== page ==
Talking Tofurky With Seth Tibbott


Ace was lucky enough to snag a few minutes on the phone with Seth Tibbott, founder of Turtle Island Foods and creator of the famous vegan turkey substitute Tofurky. Open and warm, Tibbott immediately described himself as a “current and practicing hippie,” mentioning that he had to ask a previous interviewer to retract their statement when they referred to him in their article as a “former hippie.”  Tibbott first became a vegetarian, “in 1972 after reading Frances Moore Lappe’s Diet for a Small Planet, which pointed out the efficiencies environmentally of plant protein versus animal protein.” Tibbott has now been “a solid vegan” for the last few years,” citing the health benefits and explaining that he enjoys, “not being part of that system which is ethically bankrupt but also environmentally unsound and unsustainable and not really that good for you, either.”

Ace Natural: You had several jobs before founding Turtle Island Foods. How have your careers informed each other?

Seth Tibbott: I graduated from college in 1974 with an elementary education degree. A minor career but a major interest was natural history and I was a teacher naturalist form 1974 to 1980 in the northwest Portland public school’s outdoor school program. In 1980 I was trying to start my own outdoor education facility and we were very poor and so I was like, “Oh, I’ll just start a business and that will help” (laughs). So really, the environmental piece very much was the founding ideals for the Turtle Island Foods company. The reason we keep doing what we do is for the environmental reasons of the food we make.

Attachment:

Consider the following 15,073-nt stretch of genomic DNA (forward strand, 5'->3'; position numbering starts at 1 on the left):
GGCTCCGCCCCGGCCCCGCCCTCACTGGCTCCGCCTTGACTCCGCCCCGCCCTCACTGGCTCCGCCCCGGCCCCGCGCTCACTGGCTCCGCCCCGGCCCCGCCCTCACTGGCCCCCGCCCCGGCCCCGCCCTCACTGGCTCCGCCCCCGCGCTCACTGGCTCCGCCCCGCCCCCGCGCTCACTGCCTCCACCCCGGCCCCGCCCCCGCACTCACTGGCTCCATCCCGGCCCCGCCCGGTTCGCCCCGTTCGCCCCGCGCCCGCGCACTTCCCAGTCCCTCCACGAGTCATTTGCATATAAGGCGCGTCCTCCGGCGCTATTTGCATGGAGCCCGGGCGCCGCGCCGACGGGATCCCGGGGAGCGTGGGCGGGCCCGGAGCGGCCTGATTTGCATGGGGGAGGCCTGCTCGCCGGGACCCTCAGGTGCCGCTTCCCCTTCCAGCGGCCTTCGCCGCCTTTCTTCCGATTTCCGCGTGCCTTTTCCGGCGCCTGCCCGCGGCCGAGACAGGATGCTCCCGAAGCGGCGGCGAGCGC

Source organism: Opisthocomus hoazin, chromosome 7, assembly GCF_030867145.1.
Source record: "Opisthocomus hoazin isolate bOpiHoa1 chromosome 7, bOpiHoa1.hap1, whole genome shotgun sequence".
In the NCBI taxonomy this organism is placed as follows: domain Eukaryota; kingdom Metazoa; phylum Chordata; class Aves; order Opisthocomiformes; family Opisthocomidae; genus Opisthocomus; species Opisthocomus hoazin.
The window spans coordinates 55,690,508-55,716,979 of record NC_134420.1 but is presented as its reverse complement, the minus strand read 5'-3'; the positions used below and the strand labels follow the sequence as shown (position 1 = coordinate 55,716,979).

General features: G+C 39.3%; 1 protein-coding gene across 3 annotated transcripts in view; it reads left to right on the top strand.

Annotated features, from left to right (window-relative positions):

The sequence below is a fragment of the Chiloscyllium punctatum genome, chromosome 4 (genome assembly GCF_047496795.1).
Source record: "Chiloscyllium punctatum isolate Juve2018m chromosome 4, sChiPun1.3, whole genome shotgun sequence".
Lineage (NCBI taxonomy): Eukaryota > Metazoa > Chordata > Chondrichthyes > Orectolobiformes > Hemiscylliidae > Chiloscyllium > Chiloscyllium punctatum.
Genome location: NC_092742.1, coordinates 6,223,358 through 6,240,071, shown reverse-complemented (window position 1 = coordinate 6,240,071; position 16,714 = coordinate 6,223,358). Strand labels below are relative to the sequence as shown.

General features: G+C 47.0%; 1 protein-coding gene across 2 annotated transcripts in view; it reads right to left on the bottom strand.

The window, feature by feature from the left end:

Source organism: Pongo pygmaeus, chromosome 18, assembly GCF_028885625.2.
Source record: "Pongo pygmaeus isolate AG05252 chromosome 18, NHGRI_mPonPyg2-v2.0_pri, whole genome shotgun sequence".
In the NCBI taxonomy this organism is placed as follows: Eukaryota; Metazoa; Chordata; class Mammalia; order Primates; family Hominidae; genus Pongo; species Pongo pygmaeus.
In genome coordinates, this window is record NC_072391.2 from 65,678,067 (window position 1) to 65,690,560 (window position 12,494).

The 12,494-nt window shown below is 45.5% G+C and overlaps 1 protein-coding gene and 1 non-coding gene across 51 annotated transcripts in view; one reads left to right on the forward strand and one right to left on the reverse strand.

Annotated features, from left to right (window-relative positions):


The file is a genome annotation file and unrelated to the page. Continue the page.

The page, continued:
AN: What are your feelings on the direction of the health food industry now?

ST: Well on the one hand, the distribution of vegetarian foods and natural foods has never been higher.  Just about every major supermarket chain in the country has some natural foods; some of them carry Tofurky, which is really good.  On the downside, a lot of the natural foods are made by multi-national corporations that don’t share the core vales of natural foods.

AN: How does the fact that Turtle Island is a family-owned company shape the way that you run it?

ST: Well, it’s changed quite a lot. I’ve been in the business 32 years so I’ve seen a lot of my friends’ businesses, these small, passionate soy businesses and other businesses get bought up by these corporations.  When they do it seems like the focus, a lot of the light and the passion goes out and the innovation goes out and they just become brand managers and they go home at night thinking, “How can we make this product one penny a pound cheaper?”  And we [at Turtle Island] go home at night thinking, “Gosh, how can we make this product taste better or be a better product?” We are more mission driven than we are money driven.

AN: The Tofurky holiday feast comes with eight drumsticks. When you originally created the Tofurky were you trying to create a new sort of “animal?”